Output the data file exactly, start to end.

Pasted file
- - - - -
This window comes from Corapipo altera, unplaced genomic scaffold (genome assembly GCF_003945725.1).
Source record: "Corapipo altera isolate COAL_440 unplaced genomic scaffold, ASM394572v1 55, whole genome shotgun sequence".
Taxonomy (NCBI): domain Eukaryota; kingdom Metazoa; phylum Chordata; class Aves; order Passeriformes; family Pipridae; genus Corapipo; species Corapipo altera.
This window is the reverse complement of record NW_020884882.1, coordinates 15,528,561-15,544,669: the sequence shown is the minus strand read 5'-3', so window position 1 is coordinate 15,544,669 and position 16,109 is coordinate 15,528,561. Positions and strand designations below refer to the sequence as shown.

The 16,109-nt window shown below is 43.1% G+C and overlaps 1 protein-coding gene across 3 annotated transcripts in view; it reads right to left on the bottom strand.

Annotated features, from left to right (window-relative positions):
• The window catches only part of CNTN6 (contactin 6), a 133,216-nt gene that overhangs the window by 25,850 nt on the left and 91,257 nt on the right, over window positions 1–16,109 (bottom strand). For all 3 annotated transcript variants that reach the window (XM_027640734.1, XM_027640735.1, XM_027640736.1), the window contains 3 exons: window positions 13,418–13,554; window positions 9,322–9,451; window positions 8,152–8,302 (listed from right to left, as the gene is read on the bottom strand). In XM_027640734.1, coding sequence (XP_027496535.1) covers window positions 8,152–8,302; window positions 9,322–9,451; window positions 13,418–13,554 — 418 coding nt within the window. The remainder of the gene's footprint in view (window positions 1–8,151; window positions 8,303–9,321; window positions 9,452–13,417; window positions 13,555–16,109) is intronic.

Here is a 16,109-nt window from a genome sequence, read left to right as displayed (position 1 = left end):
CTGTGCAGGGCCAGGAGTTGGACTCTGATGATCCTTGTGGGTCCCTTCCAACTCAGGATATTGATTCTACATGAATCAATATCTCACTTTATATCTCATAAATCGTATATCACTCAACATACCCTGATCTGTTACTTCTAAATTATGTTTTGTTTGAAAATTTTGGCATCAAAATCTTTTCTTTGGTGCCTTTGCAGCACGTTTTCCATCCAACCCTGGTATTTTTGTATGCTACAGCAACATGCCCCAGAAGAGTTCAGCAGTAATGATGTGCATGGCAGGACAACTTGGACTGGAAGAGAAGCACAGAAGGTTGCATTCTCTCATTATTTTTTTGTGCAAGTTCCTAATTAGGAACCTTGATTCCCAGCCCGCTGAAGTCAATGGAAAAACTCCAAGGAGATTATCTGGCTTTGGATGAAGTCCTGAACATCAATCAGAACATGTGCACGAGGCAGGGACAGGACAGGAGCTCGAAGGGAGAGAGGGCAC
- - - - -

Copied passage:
This window comes from Corapipo altera, unplaced genomic scaffold (genome assembly GCF_003945725.1).
Source record: "Corapipo altera isolate COAL_440 unplaced genomic scaffold, ASM394572v1 55, whole genome shotgun sequence".
Taxonomy (NCBI): domain Eukaryota; kingdom Metazoa; phylum Chordata; class Aves; order Passeriformes; family Pipridae; genus Corapipo; species Corapipo altera.
This window is the reverse complement of record NW_020884882.1, coordinates 15,528,561-15,544,669: the sequence shown is the minus strand read 5'-3', so window position 1 is coordinate 15,544,669 and position 16,109 is coordinate 15,528,561. Positions and strand designations below refer to the sequence as shown.

The 16,109-nt window shown below is 43.1% G+C and overlaps 1 protein-coding gene across 3 annotated transcripts in view; it reads right to left on the bottom strand.

Annotated features, from left to right (window-relative positions):
• The window catches only part of CNTN6 (contactin 6), a 133,216-nt gene that overhangs the window by 25,850 nt on the left and 91,257 nt on the right, over window positions 1–16,109 (bottom strand). For all 3 annotated transcript variants that reach the window (XM_027640734.1, XM_027640735.1, XM_027640736.1), the window contains 3 exons: window positions 13,418–13,554; window positions 9,322–9,451; window positions 8,152–8,302 (listed from right to left, as the gene is read on the bottom strand). In XM_027640734.1, coding sequence (XP_027496535.1) covers window positions 8,152–8,302; window positions 9,322–9,451; window positions 13,418–13,554 — 418 coding nt within the window. The remainder of the gene's footprint in view (window positions 1–8,151; window positions 8,303–9,321; window positions 9,452–13,417; window positions 13,555–16,109) is intronic.

Here is a 16,109-nt window from a genome sequence, read left to right as displayed (position 1 = left end):
CTGTGCAGGGCCAGGAGTTGGACTCTGATGATCCTTGTGGGTCCCTTCCAACTCAGGATATTGATTCTACATGAATCAATATCTCACTTTATATCTCATAAATCGTATATCACTCAACATACCCTGATCTGTTACTTCTAAATTATGTTTTGTTTGAAAATTTTGGCATCAAAATCTTTTCTTTGGTGCCTTTGCAGCACGTTTTCCATCCAACCCTGGTATTTTTGTATGCTACAGCAACATGCCCCAGAAGAGTTCAGCAGTAATGATGTGCATGGCAGGACAACTTGGACTGGAAGAGAAGCACAGAAGGTTGCATTCTCTCATTATTTTTTTGTGCAAGTTCCTAATTAGGAACCTTGATTCCCAGCCCGCTGAAGTCAATGGAAAAACTCCAAGGAGATTATCTGGCTTTGGATGAAGTCCTGAACATCAATCAGAACATGTGCACGAGGCAGGGACAGGACAGGAGCTCGAAGGGAGAGAGGGCAC